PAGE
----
blood_orange_buttermilk_pound_cake

blood_orange_buttermilk_pound_cake

Prepare the glaze by starting with 30ml of juice – I made mine much too runny by over confidently adding all the juice of half an orange. Glazes should be quite thick, I feel. Once cooled, glaze, slice and enjoy!

blood_orange_buttermilk_pound_cake

Glazed Blood Orange Buttermilk and Brown Sugar Pound Cake

  • Servings: 8-10 slices
  • Difficulty: easy
  • Print

INGREDIENTS

  • 230g plain flour
  • 1 tsp baking soda
  • ¼ tsp salt
  • 115 g unsalted, very soft, butter
  • 150 g golden caster sugar
  • 50 g light muscavado sugar
  • 2 large eggs
  • zest of 2 blood oranges
  • 120 ml butter milk
  • Juice of one orange which was approx 50-60 ml
  • 1 tsp of vanilla extract/paste or the seeds of one pod

Glaze

  • 30 – 45 ml blood orange juice
  • 60g icing sugar

INSTRUCTIONS

  1. Pre-heat the oven to 170 C/325F and paper or butter a 2lb loaf tin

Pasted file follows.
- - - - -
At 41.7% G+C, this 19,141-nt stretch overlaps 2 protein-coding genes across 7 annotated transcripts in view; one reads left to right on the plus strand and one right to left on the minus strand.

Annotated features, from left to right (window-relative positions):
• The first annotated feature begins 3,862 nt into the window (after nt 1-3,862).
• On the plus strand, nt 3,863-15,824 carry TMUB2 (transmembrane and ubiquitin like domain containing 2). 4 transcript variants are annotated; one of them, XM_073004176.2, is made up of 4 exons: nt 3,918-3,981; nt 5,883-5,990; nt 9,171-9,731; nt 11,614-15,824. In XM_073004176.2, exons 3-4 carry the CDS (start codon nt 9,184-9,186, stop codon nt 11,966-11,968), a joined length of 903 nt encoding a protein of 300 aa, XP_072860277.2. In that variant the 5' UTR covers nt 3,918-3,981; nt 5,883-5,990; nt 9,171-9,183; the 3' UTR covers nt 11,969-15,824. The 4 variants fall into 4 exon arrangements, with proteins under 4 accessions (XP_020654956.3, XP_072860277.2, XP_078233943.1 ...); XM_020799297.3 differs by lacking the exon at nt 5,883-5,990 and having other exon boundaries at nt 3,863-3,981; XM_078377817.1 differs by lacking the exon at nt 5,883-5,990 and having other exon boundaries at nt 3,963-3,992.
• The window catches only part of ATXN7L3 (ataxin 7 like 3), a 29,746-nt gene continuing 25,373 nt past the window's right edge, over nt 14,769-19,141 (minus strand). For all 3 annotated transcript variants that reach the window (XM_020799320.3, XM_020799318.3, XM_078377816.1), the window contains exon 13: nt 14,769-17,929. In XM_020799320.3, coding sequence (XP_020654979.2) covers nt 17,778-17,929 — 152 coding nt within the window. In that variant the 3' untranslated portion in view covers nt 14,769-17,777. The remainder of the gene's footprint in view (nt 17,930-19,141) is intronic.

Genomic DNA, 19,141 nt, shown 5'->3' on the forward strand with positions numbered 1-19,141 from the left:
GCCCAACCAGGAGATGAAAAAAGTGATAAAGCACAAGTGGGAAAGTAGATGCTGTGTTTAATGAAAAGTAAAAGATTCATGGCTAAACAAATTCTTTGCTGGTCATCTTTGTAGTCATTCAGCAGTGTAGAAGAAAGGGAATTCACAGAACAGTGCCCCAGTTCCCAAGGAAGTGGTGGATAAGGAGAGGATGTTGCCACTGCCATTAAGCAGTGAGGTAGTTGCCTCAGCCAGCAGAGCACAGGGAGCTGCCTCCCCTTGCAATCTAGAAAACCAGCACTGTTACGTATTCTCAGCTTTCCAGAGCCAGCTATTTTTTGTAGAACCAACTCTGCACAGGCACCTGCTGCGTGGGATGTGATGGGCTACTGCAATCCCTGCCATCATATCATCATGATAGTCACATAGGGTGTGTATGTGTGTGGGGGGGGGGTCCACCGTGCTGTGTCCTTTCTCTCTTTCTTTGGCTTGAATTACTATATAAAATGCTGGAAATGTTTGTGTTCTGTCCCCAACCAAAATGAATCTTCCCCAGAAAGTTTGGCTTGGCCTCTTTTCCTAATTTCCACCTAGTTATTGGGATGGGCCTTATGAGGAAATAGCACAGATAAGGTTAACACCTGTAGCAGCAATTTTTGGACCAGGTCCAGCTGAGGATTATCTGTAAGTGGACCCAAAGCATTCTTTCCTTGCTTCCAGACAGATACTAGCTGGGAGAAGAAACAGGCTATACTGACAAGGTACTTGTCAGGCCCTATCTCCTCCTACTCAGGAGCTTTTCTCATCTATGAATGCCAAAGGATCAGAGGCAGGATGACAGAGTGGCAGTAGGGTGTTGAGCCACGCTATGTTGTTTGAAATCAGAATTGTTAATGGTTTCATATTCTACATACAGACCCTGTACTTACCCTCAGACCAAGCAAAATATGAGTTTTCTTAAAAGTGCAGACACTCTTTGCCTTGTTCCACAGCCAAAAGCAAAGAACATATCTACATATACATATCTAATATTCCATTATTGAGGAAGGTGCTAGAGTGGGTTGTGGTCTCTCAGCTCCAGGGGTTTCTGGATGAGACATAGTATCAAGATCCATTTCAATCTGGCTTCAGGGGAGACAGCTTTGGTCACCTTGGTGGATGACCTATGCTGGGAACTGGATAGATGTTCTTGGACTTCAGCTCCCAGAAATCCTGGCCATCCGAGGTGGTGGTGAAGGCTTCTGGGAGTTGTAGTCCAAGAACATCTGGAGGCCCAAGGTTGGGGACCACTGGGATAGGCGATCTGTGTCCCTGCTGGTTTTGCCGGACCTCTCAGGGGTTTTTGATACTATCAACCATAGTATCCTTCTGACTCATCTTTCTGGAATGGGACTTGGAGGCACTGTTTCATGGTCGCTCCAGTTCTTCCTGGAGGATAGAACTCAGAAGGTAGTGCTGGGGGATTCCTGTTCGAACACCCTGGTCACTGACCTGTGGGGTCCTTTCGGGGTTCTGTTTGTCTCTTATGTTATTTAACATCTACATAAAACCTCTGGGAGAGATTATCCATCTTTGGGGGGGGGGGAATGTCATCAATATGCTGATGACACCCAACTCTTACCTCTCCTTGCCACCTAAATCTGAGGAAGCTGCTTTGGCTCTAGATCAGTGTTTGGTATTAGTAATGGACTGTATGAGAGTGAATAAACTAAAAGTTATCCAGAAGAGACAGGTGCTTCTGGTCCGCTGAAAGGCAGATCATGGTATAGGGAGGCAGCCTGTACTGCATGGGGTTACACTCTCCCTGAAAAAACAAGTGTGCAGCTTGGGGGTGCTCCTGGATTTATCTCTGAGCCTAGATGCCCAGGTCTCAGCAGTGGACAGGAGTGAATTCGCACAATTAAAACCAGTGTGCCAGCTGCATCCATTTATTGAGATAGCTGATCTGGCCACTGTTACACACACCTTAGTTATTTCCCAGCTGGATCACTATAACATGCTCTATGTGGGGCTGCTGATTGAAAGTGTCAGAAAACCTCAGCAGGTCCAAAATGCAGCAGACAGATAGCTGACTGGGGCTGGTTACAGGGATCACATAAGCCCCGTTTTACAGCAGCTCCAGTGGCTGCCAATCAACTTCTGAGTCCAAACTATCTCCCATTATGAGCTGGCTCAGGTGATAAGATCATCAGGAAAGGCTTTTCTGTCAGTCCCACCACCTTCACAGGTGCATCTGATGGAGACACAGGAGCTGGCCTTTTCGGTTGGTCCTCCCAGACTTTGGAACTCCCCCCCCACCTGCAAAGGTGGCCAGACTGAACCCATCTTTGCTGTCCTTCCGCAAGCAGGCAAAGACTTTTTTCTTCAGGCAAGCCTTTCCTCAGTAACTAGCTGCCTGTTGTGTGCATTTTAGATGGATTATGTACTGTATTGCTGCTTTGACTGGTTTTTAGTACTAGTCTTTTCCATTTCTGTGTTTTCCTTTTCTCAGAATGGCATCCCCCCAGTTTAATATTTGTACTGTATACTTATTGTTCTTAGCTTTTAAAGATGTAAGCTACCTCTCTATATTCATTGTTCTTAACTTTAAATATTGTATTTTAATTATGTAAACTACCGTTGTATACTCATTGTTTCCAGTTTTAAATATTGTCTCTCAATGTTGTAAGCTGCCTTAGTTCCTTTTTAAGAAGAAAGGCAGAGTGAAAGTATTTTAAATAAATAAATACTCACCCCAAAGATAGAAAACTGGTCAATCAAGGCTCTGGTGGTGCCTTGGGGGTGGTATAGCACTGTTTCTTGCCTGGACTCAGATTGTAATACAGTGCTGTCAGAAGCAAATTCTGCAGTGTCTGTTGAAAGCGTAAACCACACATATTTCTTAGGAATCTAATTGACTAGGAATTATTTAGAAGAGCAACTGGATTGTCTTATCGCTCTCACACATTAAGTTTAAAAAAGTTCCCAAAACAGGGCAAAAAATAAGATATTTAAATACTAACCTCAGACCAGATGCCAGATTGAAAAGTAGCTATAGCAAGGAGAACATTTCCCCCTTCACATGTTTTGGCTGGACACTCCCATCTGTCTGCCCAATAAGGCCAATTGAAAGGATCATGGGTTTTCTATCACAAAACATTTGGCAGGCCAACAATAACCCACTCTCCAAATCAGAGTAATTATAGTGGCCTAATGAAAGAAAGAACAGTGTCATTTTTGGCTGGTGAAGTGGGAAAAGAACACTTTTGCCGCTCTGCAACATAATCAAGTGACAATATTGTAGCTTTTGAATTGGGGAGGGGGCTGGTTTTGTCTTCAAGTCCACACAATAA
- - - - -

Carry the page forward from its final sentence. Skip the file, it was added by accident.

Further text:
2. Aerate and mix the flour, baking soda and salt with a whisk and set aside
  3. Cream together the soft butter and sugar
  4. Add the eggs, one at a time and mixing well between each. Add a spoonful of the flour if it looks as though it’s going to curdle – not that it make any difference to the end product.
  5. Stir in the zest.
  6. Mix together the milk, the  juice and the vanilla in a jug and set aside.
  7. Blend in a ⅓ of the flour mix into the batter using a light touch.
  8. Stir in half the buttermilk/orange juice mix and so on – you should finish with the flour mix. Don’t over beat.
  9. Scrape the batter into a loaf pan and bake for an hour. It will be quite dark from the brown sugar and when you insert a toothpick in the middle, it should come out clean.
  10. Leave to cool in the tin for 10 mins, then remove to a rack to cool completely
  11. Mix the glaze ingredients together to a fairly thick consistency and pour over the cooled cake.